Richard Beutel is the founder and leader of Cyrrus Analytics, whose corporate mission is “driving opportunities to accelerate the government’s adoption of cloud-based technologies.” According to the Cyrrus website, “Richard Beutel is taking a leadership role in pushing forward the Modernizing Government Technology (MGT) Act, working directly with Senate staffers to push forward this essential proposal to modernize IT across the federal government.”
This legislation, which is designed to upgrade woefully-inadequate legacy computing systems, passed the U.S. House of Representatives on September 22, 2016. According to a statement provided today to Etopia News by Mr. Beutel:
“The legislation is moving through the Senate. Our hope is that Homeland Security and Government Affairs will schedule a committee markup and refer the legislation to the floor under unanimous consent. If so, there is a good chance the legislation could pass both the House and the Senate in the lame duck session of Congress.”
Previously, Etopia News asked Mr. Beutel to comment on the inclusion of advanced computing technologies, such as artificial intelligence, machine learning, and quantum computing, within this proposed program to replace today’s antiquated government computer systems with newer and more-efficient ones.
Here’s what he had to say:
“While the direct application of the ITMF [IT Modernization Fund] to such emerging areas as machine learning; AI and quantum computing is not expressly called out in the MGT legislation, it does envision and expressly authorize IT modernization to address the crisis with the government’s use of antiquated and unprotectable legacy IT platforms. To the extent these emerging technologies become integral to the vision of OMB [Office of Management and Budget] and the federal agencies to achieve IT modernization, I would expect that the MGT Act and its included IT Modernization Fund would apply and be made available.”
Quantum computing, not yet realized in practice, offers a new level of computer power, fueled by such quantum mechanical principles as “superposition” and “entanglement,” which enable much faster calculations. Google has said that quantum processors, within certain parameters, can speed up the computational process by a factor of 100 million times.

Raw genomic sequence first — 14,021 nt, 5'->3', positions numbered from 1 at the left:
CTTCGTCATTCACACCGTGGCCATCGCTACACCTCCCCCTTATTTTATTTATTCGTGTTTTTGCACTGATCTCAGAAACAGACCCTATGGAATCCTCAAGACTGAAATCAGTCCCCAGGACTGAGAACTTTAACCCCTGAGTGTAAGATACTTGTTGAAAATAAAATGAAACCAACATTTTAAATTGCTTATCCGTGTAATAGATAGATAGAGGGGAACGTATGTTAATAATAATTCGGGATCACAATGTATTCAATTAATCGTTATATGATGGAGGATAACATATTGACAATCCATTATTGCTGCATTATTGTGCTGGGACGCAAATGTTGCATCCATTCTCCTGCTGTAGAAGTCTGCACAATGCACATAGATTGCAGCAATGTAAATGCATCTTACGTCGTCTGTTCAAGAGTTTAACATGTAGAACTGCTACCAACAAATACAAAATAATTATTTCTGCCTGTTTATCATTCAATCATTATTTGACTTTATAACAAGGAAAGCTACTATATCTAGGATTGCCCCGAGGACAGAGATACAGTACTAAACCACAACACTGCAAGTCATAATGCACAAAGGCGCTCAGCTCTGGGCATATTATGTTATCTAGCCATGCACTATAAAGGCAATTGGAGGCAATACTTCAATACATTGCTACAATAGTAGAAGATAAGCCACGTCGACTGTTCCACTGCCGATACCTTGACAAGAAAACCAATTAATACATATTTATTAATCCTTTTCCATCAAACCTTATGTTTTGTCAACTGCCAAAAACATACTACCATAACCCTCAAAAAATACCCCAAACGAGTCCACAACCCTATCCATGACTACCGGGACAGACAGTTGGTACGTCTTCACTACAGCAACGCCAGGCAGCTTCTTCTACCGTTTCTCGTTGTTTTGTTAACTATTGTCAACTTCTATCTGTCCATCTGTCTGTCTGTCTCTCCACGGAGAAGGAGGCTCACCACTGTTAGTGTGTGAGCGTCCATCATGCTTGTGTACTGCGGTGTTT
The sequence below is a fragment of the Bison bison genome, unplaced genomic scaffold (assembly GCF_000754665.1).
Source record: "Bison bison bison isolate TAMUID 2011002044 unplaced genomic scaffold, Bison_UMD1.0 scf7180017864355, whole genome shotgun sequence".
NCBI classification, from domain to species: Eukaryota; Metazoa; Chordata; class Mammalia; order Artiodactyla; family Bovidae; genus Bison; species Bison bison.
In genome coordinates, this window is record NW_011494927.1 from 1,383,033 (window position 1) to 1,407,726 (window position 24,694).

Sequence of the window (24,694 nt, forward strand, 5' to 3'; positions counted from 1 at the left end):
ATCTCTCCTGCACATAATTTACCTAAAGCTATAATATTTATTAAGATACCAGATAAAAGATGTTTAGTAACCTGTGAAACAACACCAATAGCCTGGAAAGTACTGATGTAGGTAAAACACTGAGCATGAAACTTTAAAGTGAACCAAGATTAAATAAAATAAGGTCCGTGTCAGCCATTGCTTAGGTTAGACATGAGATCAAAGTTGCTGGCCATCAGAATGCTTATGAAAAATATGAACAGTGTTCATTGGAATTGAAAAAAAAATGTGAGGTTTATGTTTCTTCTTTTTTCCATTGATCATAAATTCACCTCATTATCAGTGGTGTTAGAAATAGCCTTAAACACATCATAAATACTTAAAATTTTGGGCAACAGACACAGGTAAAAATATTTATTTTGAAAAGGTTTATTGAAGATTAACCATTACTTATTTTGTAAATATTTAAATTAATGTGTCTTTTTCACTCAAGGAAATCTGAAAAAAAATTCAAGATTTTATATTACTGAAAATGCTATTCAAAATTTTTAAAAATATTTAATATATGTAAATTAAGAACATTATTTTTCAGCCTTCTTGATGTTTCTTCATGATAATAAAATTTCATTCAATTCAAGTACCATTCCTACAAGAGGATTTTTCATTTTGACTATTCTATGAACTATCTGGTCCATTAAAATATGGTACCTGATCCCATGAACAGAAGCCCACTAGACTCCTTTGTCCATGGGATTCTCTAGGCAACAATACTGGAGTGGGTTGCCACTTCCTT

Operational quantum computers, employed by government and the private sector, could power artificial intelligence and machine learning applications at hitherto unprecedented speeds, transforming government and commercial processes by several orders of magnitude.
“Quantum state” today refers to the condition of a particular atom, and specifies the energy level of that small physical system. Should Mr. Beutel’s suggestion that quantum computing might be included in the general IT upgrade envisioned by the Modernizing Government Technology Act eventually come to pass, then the government would be able to perform its computational functions tremendously faster, potentially revolutionizing government operations and paving the way for a “quantum state,” a political jurisdiction within which the ubiquitous use of quantum computing transforms and dominates the operation of a wide variety of governmental and commercial services and of everyday life, as well.
The extent, power, and precision of calculations based on a quantum-computing infrastructure could lead to the qualitative transformation and enhancement of such processes as book, film, and dating recommendation engines; predictive analytics; cybersecurity, including new levels of powerful encryption and methods of breaking exiting encryption systems; government and private surveillance, various forms of business optimization; autonomous vehicles and military systems; and fields not yet existing or even imagined or defined.
It couldn’t hurt to start thinking and talking about how we want to be governed and live our lives in such a “quantum state.”
For further discussion of the government’s plan to spend $3.1 billion on upgrading its IT infrastructure, look here for a blog post by the Federal Government’s Chief Information Officer Tony Scott on this subject.